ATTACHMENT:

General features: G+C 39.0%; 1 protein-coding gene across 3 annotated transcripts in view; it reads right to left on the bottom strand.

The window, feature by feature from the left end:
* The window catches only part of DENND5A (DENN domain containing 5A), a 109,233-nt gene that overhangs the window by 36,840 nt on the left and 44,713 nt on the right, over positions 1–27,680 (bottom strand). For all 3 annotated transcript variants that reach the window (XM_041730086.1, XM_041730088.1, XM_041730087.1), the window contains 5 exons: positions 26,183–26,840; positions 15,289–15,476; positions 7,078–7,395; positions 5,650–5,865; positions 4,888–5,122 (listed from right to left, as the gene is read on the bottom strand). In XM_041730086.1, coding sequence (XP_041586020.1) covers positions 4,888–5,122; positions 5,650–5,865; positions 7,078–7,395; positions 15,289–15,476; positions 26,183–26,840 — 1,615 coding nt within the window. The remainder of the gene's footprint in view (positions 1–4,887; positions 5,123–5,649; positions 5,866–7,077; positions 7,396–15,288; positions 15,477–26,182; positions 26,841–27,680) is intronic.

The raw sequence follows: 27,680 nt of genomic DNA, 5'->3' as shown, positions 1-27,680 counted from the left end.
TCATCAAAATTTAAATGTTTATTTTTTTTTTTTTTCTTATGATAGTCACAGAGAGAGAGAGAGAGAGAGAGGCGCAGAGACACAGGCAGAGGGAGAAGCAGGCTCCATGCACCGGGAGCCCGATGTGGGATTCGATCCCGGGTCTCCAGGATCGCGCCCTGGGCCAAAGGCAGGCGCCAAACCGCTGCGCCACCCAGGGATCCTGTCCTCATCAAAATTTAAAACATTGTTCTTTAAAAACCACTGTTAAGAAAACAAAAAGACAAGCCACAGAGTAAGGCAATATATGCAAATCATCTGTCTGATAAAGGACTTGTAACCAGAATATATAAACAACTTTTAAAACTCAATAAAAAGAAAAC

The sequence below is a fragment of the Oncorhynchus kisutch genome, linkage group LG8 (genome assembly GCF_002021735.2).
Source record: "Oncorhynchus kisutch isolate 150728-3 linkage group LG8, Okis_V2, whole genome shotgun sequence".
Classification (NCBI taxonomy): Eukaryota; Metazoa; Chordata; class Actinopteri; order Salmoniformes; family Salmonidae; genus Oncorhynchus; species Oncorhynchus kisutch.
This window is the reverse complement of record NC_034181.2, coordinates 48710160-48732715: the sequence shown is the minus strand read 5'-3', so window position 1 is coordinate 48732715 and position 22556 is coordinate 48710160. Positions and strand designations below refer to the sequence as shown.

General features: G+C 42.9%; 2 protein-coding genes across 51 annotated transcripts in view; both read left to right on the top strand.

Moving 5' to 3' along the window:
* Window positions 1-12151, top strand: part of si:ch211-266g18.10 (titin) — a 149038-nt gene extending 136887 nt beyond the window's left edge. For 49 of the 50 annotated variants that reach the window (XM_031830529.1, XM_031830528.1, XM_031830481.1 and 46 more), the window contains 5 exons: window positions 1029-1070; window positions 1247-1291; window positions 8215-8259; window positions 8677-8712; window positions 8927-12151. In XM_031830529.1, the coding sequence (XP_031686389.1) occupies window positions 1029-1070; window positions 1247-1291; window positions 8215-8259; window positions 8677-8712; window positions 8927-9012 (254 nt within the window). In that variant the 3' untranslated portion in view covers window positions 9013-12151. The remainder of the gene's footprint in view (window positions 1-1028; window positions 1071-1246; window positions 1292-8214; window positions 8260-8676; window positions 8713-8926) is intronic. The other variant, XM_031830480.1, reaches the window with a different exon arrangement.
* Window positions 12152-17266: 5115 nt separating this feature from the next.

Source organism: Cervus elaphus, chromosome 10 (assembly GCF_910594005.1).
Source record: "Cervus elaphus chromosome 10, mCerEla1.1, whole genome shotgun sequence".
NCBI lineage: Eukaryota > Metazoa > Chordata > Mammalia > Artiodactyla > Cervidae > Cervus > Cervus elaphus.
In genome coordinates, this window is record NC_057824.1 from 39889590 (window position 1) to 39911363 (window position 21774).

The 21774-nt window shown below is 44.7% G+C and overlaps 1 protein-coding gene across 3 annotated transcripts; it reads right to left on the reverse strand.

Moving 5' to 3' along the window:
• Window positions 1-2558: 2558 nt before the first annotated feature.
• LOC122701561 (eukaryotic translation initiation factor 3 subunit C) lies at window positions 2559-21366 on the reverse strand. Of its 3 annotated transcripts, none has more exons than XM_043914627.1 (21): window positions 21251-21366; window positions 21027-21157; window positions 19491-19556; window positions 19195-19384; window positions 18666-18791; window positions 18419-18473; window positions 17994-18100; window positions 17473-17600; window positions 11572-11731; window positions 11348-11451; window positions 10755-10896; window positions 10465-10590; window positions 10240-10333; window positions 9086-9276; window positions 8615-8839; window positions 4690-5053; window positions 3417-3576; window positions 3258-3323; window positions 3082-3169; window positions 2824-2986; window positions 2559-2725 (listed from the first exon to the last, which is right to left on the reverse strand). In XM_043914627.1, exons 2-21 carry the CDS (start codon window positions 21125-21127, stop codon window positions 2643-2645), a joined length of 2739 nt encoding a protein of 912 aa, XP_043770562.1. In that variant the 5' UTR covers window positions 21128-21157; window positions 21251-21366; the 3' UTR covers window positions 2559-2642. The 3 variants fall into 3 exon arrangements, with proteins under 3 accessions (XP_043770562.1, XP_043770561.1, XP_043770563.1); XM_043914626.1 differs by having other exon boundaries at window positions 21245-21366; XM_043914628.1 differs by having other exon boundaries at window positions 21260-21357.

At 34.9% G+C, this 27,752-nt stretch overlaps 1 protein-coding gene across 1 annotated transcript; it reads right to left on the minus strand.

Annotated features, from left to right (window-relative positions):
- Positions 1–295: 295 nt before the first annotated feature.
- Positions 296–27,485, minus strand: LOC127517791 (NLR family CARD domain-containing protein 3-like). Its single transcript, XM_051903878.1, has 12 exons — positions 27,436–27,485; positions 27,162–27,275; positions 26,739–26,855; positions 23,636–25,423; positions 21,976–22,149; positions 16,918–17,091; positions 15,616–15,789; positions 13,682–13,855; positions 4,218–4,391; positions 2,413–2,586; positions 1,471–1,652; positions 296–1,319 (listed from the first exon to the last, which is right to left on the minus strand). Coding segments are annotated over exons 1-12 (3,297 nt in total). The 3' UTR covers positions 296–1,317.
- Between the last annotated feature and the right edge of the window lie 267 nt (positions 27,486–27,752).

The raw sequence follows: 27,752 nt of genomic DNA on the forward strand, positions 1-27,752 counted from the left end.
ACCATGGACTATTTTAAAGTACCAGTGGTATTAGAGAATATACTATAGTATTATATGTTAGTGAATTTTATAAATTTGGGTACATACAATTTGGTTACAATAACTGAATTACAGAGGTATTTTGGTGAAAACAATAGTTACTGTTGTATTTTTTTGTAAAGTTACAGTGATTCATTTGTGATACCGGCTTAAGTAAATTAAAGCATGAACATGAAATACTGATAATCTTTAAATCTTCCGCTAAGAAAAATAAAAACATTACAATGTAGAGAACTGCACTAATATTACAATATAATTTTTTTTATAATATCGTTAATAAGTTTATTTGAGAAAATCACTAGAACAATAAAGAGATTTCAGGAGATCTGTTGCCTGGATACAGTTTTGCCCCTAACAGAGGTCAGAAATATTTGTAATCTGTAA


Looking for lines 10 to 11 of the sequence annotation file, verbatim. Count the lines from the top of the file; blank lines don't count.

General features: G+C 42.9%; 2 protein-coding genes across 51 annotated transcripts in view; both read left to right on the top strand.

Moving 5' to 3' along the window: